She said the event brings a welcome boost to the economy each year. ‘But, as we see everywhere, our society is constantly evolving and organisations need to evolve with the times and change the goalposts accordingly, to suit both the needs of the locals and the visitors, thus enabling these events to continue.’
The councillor said that she also feels strongly that the local community must work together ‘to clean up our streets so we all have to report anything suspicious we see in our localities and take responsibility ourselves for the area we live in’.
This sentiment was echoed by Michael Frawley of The White House, Hal McElroy of The Trident Hotel and Cllr Kevin Murphy who each agreed that cocaine is not welcome in their town.
One publican admitted that the old trick of putting WD40 or white pepper on the cisterns to discourage cocaine use is no longer working, as users now have smart phones off which they can snort the drug. Most of the buyers of cocaine at the event are first-time users or ‘experimenters’, another publican suggested, so can be sold ‘anything’ and are putting their health at even greater risk. This is why plainclothes gardaí are so important at the event, he added.
Fianna Fáil TD Christopher O’Sullivan noted that the event is one of the key events in the region. ‘It benefits the local economy and it should promote a healthy lifestyle,’ he said. ‘I’ve attended the Kinsale 7s event on several occasions. It’s a wonderful celebration of sevens rugby, attracting male and female teams from across the globe. The future of the event must be protected.’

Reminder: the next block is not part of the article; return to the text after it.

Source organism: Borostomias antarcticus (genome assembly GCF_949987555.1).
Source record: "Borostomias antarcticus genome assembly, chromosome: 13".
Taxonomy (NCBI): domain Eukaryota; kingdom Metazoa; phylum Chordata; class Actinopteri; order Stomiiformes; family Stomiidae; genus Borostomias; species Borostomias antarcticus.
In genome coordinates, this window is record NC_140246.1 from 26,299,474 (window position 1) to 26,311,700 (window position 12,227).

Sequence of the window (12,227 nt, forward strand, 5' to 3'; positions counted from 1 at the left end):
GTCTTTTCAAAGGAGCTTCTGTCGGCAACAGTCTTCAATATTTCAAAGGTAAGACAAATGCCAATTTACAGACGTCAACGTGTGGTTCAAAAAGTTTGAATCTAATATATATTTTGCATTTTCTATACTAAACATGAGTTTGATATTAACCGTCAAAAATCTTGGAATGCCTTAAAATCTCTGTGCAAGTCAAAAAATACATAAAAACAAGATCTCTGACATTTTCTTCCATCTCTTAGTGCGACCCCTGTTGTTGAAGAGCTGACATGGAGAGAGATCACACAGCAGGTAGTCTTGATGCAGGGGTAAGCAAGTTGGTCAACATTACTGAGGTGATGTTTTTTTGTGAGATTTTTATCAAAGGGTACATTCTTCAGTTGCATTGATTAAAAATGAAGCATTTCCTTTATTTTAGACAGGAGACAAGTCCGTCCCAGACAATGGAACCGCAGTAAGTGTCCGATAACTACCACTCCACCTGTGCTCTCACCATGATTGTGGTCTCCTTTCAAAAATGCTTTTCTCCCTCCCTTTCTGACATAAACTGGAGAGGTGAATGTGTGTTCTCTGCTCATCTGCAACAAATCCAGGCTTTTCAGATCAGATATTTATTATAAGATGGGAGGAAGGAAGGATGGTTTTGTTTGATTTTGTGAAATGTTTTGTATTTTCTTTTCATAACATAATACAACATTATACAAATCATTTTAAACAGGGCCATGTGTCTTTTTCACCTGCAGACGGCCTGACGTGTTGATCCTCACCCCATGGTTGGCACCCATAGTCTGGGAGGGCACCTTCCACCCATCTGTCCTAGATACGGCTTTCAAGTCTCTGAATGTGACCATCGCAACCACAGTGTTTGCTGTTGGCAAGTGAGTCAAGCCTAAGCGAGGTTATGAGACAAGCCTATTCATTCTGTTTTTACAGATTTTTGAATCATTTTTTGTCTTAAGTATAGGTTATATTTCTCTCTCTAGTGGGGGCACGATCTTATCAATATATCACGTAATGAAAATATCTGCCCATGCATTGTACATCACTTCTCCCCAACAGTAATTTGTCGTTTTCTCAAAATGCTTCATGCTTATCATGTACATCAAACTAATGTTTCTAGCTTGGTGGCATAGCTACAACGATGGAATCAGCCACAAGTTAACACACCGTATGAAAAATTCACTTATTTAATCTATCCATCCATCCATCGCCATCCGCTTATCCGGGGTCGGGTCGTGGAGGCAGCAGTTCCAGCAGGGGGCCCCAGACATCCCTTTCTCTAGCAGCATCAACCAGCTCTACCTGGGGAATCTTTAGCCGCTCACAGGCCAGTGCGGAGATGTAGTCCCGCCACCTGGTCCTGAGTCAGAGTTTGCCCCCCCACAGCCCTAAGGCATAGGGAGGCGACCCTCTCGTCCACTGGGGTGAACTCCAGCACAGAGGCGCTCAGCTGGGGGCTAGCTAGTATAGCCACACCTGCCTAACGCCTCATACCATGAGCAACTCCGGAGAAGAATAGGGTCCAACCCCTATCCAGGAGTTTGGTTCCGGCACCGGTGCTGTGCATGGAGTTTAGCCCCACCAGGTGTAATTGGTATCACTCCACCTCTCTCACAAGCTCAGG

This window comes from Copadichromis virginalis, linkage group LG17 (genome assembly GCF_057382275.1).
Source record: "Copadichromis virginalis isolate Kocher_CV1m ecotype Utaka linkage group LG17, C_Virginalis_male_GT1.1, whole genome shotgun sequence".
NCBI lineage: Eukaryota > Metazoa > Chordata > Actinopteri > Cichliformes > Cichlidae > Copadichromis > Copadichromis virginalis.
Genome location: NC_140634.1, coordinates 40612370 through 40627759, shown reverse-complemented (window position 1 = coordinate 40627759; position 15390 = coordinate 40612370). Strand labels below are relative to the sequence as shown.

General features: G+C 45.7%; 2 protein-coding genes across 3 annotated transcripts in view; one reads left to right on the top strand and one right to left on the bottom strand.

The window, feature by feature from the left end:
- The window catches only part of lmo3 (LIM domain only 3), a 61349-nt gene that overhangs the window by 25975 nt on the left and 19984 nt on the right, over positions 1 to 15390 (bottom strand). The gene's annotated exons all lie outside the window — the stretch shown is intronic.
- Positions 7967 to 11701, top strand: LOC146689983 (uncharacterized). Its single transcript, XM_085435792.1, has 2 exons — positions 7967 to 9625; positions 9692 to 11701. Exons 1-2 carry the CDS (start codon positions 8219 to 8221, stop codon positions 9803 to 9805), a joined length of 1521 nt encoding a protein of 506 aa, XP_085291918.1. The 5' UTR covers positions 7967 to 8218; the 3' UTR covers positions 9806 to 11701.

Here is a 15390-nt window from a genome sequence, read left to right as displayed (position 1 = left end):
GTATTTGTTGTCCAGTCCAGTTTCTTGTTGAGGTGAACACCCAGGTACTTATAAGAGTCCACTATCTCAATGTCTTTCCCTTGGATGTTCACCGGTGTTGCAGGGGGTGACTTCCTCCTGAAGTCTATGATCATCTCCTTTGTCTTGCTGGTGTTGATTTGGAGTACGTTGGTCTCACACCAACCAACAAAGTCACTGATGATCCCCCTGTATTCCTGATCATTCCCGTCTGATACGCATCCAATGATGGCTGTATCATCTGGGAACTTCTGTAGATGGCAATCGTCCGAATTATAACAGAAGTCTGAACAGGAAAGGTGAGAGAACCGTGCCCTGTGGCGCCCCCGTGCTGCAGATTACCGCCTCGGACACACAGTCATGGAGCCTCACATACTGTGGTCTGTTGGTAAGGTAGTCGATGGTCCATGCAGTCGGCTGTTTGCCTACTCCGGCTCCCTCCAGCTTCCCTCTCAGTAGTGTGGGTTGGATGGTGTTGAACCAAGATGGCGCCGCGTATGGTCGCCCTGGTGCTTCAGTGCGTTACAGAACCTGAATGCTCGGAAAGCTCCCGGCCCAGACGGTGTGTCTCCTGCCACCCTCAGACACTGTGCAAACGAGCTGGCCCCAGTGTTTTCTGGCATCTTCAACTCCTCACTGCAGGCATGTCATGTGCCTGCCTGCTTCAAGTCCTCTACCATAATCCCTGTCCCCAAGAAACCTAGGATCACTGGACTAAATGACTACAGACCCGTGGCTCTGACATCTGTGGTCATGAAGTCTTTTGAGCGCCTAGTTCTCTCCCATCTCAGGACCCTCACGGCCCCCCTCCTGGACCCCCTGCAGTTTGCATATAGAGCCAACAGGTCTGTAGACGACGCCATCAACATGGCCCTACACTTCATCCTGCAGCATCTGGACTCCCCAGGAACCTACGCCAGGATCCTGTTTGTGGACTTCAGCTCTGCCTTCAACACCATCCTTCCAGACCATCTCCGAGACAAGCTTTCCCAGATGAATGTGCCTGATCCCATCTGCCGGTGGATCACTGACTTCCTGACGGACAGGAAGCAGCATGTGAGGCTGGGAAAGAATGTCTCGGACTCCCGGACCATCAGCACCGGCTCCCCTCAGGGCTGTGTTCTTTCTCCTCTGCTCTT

But he also noted that the use of illegal drugs is an escalating problem in West Cork. ‘There are several approaches we need to take to tackle the problem. At present the gardaí don’t have the authority to search without suspicion. Perhaps this needs to change.’
In a statement, main sponsors Heineken said they were working with the event organisers and gardaí to ensure that the event is ‘safe, secure and well managed for the public and tournament participants’.
Insp Brian Murphy of Bandon gardaí praised the collaborate efforts of the Kinsale Business Association, Kinsale Rugby Club and the HSE for their assistance and co-operation in making sure that the event was safely run.
‘It is a very well run event,’ he said but reminded the public about Judge McNulty’s ‘ABC’ comment, referring to ‘accountability, boundaries and consequences’.
‘People need to have a full understanding of the social implications’ Insp Murphy said. ‘Anyone taking illegal substances is taking a huge risk with their health. There is no quality control, it is unknown what mixing agents are used, or how the product is produced or stored.’
He said there would also be a zero tolerance approach to any underage drinking in the town during the weekend.
This year’s Heineken Rugby 7s takes place on May 2nd and 3rd – the May bank holiday weekend.